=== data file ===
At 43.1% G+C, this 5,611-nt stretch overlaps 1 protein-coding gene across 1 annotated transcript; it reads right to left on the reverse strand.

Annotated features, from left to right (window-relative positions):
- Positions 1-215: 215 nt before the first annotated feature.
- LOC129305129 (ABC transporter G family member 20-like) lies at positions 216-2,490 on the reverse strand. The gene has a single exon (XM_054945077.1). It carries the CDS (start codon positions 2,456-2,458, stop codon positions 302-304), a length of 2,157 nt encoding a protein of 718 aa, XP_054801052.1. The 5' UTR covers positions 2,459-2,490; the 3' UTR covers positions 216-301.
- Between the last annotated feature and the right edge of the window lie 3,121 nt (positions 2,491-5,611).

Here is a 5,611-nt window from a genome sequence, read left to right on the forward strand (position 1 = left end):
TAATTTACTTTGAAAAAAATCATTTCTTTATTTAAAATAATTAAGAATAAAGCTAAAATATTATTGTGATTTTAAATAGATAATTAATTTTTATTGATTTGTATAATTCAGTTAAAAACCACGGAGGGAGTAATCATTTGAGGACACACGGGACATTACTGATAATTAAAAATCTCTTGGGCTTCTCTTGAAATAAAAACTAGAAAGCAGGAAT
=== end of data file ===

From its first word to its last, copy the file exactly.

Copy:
At 43.1% G+C, this 5,611-nt stretch overlaps 1 protein-coding gene across 1 annotated transcript; it reads right to left on the reverse strand.

Annotated features, from left to right (window-relative positions):
- Positions 1-215: 215 nt before the first annotated feature.
- LOC129305129 (ABC transporter G family member 20-like) lies at positions 216-2,490 on the reverse strand. The gene has a single exon (XM_054945077.1). It carries the CDS (start codon positions 2,456-2,458, stop codon positions 302-304), a length of 2,157 nt encoding a protein of 718 aa, XP_054801052.1. The 5' UTR covers positions 2,459-2,490; the 3' UTR covers positions 216-301.
- Between the last annotated feature and the right edge of the window lie 3,121 nt (positions 2,491-5,611).

Here is a 5,611-nt window from a genome sequence, read left to right on the forward strand (position 1 = left end):
TAATTTACTTTGAAAAAAATCATTTCTTTATTTAAAATAATTAAGAATAAAGCTAAAATATTATTGTGATTTTAAATAGATAATTAATTTTTATTGATTTGTATAATTCAGTTAAAAACCACGGAGGGAGTAATCATTTGAGGACACACGGGACATTACTGATAATTAAAAATCTCTTGGGCTTCTCTTGAAATAAAAACTAGAAAGCAGGAAT